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Many steel bridges have reached or exceeded their original design life as a result of aging and accumulated stress cycles. The structures have succumbed to increasing traffic volume and weight and deteriorating components. Replacing them or performing major retrofits is extremely costly and often unnecessary. The remaining life of a bridge—whether it is fit for continued service—can be evaluated with reasonable precision, and the results often indicate that the structure is more serviceable than expected.
Field measurement is the key to investigating actual behavior and live-load response of existing structures. Typical measurements include strains, displacements and accelerations in critical structural components while the structure is subjected to controlled and regular in-service loading.
The measurements clarify various unknowns in structural analysis, such as load distribution, support conditions, stress fields in connections and stress/loading histograms under actual live load. Combined with finite-element analysis, field measurements can verify and calibrate an analytical model to produce accurate and comprehensive results that help predict loading conditions beyond the test load. Applications of bridge evaluation technology include: remaining fatigue life of steel bridges, evaluation of steel structures with fatigue cracks, bridge load ratings and structural problem diagnosis.

Life left?
AASHTO provisions for fatigue evaluation of steel bridges allow the use of several methods for determining the range of cyclic stresses caused by the live load. The most important factors are the truck weight and the method of analysis for load distribution and stress calculation. While the analytical methods can be enhanced through such devices as weigh-in-motion studies or the use of a three-dimensional computer model, the most accurate method for assessing live-load stresses is a field measurement of strains in identified fatigue-critical members using strain gauges. The measured strains reflect the actual load distribution in the structure as well as the weight, volume and traffic patterns of vehicular loads.
The use of field measurements has been increasingly employed in assessing the remaining life of steel bridges, especially for old structures. The stress ranges determined from the field strain measurement are usually significantly lower than calculated ones because secondary members and the floor system are usually not considered in analytical models. Field measurement also can assess the effect of localized stress increases resulting from the secondary bending at truss joints and section losses caused by corrosion, factors that are difficult to include in analytical models.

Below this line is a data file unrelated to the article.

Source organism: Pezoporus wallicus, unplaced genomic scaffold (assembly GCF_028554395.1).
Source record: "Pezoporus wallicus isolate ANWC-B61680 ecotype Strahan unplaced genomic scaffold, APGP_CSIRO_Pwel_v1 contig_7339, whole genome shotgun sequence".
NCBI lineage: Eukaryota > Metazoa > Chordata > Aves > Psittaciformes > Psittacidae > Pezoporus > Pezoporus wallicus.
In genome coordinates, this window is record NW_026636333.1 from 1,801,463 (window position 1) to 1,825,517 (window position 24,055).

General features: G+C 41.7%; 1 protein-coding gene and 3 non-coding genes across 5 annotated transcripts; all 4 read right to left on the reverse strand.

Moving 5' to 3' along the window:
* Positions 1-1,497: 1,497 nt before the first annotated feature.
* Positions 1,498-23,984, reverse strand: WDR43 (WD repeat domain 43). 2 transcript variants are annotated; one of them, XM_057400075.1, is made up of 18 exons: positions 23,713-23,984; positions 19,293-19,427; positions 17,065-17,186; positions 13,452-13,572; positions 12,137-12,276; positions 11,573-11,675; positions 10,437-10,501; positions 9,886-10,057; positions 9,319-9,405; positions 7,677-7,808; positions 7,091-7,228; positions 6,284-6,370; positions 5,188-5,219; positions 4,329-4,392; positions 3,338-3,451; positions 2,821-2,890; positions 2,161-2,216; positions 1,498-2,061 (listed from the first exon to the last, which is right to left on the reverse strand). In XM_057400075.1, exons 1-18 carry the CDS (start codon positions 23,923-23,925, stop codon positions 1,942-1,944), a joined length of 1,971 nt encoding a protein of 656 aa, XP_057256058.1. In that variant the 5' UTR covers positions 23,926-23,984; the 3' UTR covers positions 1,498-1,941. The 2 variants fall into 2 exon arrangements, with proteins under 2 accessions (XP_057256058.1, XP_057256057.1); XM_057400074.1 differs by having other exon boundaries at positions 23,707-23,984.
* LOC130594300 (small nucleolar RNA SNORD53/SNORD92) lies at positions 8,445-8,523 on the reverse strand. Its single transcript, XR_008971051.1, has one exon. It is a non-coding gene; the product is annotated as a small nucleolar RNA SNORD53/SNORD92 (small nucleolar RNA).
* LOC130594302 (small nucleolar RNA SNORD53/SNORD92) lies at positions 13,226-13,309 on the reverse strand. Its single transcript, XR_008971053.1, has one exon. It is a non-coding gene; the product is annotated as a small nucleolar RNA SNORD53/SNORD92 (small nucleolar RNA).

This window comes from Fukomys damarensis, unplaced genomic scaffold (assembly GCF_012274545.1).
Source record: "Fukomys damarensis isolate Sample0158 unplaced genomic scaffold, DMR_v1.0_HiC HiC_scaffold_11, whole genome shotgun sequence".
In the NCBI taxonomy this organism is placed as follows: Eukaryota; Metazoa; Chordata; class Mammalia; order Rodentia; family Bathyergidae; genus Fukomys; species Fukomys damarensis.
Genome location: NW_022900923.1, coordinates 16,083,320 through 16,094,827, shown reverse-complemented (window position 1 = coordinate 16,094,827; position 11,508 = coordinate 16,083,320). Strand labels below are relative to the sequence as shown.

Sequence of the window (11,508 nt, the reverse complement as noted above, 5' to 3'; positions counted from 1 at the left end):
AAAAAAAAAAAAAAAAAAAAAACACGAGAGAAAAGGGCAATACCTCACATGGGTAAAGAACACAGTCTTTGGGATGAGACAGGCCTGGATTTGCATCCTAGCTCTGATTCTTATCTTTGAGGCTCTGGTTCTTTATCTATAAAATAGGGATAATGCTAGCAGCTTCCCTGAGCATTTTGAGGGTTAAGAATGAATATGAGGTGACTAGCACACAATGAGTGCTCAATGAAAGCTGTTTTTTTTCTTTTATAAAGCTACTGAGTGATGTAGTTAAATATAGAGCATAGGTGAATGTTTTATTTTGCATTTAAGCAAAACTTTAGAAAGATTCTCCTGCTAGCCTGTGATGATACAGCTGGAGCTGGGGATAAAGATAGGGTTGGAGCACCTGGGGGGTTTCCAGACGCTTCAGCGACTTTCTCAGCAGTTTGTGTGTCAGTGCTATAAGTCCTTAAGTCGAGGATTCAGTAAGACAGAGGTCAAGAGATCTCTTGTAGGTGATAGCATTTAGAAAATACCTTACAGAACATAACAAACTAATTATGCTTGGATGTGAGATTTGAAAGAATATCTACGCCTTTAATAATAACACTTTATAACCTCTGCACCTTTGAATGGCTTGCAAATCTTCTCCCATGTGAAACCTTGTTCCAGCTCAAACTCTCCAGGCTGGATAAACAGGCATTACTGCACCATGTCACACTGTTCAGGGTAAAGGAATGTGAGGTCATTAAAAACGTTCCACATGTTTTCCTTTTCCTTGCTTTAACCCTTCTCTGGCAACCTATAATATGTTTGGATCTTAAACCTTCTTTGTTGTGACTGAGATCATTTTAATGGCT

In evaluating bridge fatigue, it is essential to accurately determine the live-load-induced stress ranges under normal traffic. The actual stress histories experienced by bridge components can be measured by strain gauges. The measurement results are then processed and expressed in terms of stress-range histograms using cycle-counting algorithms such as rain flow or peak-to-peak. These algorithms detect the peaks and valleys of the strain history and determine the cycle counts for all events of measured stress ranges. The stress-range histograms show the occurrence of stress ranges in terms of the number of cycles for various magnitudes during the test period.
Prior to a field strain measurement, a structural analysis using 2-D or 3-D computer models should be performed to identify the most fatigue-critical members. The selection of members for instrumentation should be based on the results of the analysis, but it must also take into account the physical condition of members and secondary stresses that are not considered in the analysis.
In addition, a calibration test should be conducted with vehicles of known weight to correlate the strain responses with the vehicle load and location. Stress-range histograms under normal traffic must be measured for at least a week to represent the basic unit of load repetition.

Strain service
Constructed in 1959, the Cleveland Central Viaduct, which spans the Cuyahoga River, is an eight-lane, riveted steel structure consisting of 2,722-ft, nine-span, continuous-cantilevered deck trusses flanked by continuous-span girder approaches. A structural analysis following an analytical approach in AASHTO fatigue evaluation provisions indicated insufficient fatigue life for continuing service. As a result, field-strain measurements were made on 19 identified fatigue-critical members. A total of 28 strain gauges were installed to measure the nominal axial strain at member midlength and local stresses near truss joints for bending effects due to joint fixity and laterally framed members, as well as stress increases at corroded sections.
Strain time histories were recorded for a calibration test using a test vehicle of known weight crossing the bridge in each of the eight travel lanes while regular traffic was temporarily blocked. Under normal traffic, stress-range histograms from all gauges were established through real-time rain flow processing over a two-week period. The root-mean-cube effective stress range was calculated based on each stress-range histogram and adjusted for the effects of secondary bending and section loss.